The total freedom of expression on display is liberating.  At a glance, both Troll and Troll 2 can resemble grisly Muppets’ films or B-movie cousins of Labyrinth, but the scene in Troll where baby goblins emerge from animatronic green monsters best describes what the vibe is like throughout both films. Slimy, graphic, and morosely odd, Troll and Troll 2 possess enough surface qualities to be labeled as terribly bizarre, but there’s not enough magic, passion, or unusual ideas behind the bad acting and green slime to rise above the multitude of B-movies that aspire to be on The List.

WHAT THE CRITICS SAY:

“…a predictable, dim-witted premise executed for the most part with surprising style.“–Variety on Troll (contemporaneous)

the kind of cinematic experience that must be experienced firsthand. No description of it can quite contain its misguided ludicrousness or the way its infinite and varied sins against the traits of good cinema combine to produce one of the most uproarious unintentional comedies ever made.”–James Kendrick, Q Network (DVD)

LIST CANDIDATE: DER TODESKING [THE DEATH KING] (1990)

DIRECTED BY:

FEATURING: Due to the episodic nature of the film, too many to list

PLOT: The Death King is a seven-part film with no overarching plot—each of the episodes is a vignette involving suicide, murder, and sometimes both. The events may take place over the course of a week (Monday through Sunday), with some tied together by the letters sent through the post by Monday’s suicide victim.

Still from Der Todesking (The Death King) (1990)

WHY IT SHOULD MAKE THE LIST: Der Todesking‘s qualifications as a weird movie stem from its utter unclassifiability as any other kind of movie. It’s too grisly for the arthouse and too philosophical for the grindhouse. Its lack of a single narrative makes it awkwardly describable as a film essay. That in mind, it is tremendously well executed, with moments of despair, surrealism, and beauty.

COMMENTS: In the film’s introduction (included as a bonus feature), Jörg Buttgereit assures the audience, “Don’t get me wrong here: it’s a movie against suicide.” It says something of either the kind of person who would watch this movie or, more likely, the kind who would refuse to watch it but still condemn it, that this explanation is necessary. To be fair, Der Todesking is at times a difficult movie, but that is due to the unpleasant subject matter (suicide), not the director’s handling of it.

The suicide-centered set-pieces are framed by a time-lapse image of a decomposing corpse. Within this framing structure is another one: an over-the-shoulder view of a young girl writing in a journal, beginning with the title for a drawing (“der Todesking”, in cute, loopy cursive), and ending with her finishing a drawing of a skeleton with a crown. She explains to the camera, “This is the King of Death. He makes people want to die.” Now already at two levels of framedness, the seven (largely) separate suicide sketches are each further framed by the days of the week, sometimes overlapping with each other. Got that?

Even beyond the framing cantrip, the film’s style is a showcase for low budget inventiveness. The first episode has a montage scene accomplished by a (seemingly?) uncut shot of a camera rotating several times full circle around a small apartment room, showing a man going through mundane tasks shortly after resigning from a well-paying job. Background items reveal his character. His only companion seems to be a goldfish, who joins him in death once he’s downed dozens of pills while in the bathtub. Or is it his only companion? Before his resignation and suicide, he writes and sends off about half a dozen letters.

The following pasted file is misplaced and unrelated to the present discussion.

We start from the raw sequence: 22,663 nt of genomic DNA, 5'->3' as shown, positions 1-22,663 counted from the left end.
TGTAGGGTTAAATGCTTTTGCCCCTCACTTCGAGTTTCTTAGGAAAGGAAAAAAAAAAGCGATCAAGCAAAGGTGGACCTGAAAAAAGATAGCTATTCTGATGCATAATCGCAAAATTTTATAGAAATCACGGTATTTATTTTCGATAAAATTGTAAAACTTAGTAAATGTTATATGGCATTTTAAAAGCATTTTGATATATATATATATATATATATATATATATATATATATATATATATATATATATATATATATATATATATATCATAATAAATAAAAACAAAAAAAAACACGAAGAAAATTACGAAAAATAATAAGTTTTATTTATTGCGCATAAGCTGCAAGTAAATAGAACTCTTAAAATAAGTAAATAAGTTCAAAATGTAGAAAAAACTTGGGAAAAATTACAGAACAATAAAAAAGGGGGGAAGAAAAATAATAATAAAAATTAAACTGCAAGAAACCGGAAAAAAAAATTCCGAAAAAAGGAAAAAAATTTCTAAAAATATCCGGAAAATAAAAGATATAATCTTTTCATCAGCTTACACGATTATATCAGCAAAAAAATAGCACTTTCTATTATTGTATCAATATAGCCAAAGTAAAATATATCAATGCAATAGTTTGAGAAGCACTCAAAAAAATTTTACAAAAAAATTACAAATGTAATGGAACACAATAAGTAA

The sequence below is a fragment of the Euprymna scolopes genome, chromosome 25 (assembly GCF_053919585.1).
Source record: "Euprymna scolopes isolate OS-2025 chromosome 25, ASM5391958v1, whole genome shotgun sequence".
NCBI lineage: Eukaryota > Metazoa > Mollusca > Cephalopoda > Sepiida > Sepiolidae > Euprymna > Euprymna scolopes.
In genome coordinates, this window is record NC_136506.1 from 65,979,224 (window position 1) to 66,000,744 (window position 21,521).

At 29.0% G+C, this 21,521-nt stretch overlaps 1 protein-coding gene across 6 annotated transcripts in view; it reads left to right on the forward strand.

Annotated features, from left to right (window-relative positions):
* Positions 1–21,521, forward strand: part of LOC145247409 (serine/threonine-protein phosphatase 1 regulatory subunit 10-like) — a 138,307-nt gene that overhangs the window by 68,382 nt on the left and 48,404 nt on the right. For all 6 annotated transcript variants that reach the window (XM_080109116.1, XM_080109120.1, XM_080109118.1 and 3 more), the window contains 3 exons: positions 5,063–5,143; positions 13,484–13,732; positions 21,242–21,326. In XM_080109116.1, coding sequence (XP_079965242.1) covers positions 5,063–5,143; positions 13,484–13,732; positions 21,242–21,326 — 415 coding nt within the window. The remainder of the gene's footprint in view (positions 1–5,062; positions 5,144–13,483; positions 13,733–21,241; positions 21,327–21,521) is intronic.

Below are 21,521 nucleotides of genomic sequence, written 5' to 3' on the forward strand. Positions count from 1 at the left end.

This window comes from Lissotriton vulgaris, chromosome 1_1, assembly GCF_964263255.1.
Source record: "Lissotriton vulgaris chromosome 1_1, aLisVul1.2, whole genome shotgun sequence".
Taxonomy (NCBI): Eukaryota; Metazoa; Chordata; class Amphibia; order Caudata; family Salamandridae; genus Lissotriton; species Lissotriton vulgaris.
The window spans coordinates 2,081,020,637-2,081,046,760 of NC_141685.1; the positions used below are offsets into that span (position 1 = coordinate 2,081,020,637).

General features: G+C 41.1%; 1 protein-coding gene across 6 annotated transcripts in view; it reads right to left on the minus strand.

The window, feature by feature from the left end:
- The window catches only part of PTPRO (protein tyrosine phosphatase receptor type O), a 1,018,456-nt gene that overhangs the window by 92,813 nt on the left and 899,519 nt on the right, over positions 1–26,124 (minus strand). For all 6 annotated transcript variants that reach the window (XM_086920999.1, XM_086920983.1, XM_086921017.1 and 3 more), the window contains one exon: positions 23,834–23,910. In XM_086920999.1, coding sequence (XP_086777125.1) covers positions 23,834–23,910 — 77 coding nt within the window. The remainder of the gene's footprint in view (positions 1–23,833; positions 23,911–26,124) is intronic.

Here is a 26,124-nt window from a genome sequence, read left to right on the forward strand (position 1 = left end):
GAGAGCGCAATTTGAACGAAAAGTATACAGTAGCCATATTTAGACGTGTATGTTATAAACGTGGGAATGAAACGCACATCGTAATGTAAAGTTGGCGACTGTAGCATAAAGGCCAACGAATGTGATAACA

On Tuesday, one is received by a friend, informing him of the sender’s suicide. He carries this note to a video rental place where, almost choosing My Dinner with André, instead opts for Vera: the Death-Angel of the Gestapo. The clerk is surprised he’s only renting one movie: the fellow explains he only has time for one—he’s got a birthday party to go to. Or so he thought. Despite the letter, his rental needs watching; and it’s a real pity that his girlfriend interrupts his viewing…

Of the seven days, Thursday is perhaps the most haunting. Using camera shots reminiscent of Alain Resnais’ Night and Fog, the bit is virtually silent: just various angles and journeys through, above, in, and around a large overpass. Title cards appear, indicating the name, age, and profession of random individuals. These are all recorded suicides from that location.

Buttgereit’s movie is fairly brief, but that is due to his efficiency as a director and storyteller. Some very bleak ideas are explored here, and despite the director’s reputation, the movie never falls into the realm of the tasteless.

NOTE ON THE LIMITED EDITION BLU-RAY: So carefully was this little gem packaged that I was somewhat loath to break the seal and open it. The cover sleeve, unlike so many releases, was actually different from the box art. Within, not only was there a fully packed disc (trailers for the director’s oeuvre, a documentary, and a soundtrack-only option, as well as a film introduction and commentary) but also a graphic postcard; limited in quantity, like the disc. If you get your hands on on it, you’ll have one of only 3,000 copies.

WHAT THE CRITICS SAY:

“The end result is oddly beautiful and perhaps Buttgereit’s finest achievement as a director…”–Nathaniel Thompson, Mondo Digital (Blu-ray)

 

 

203. WILD AT HEART (1990)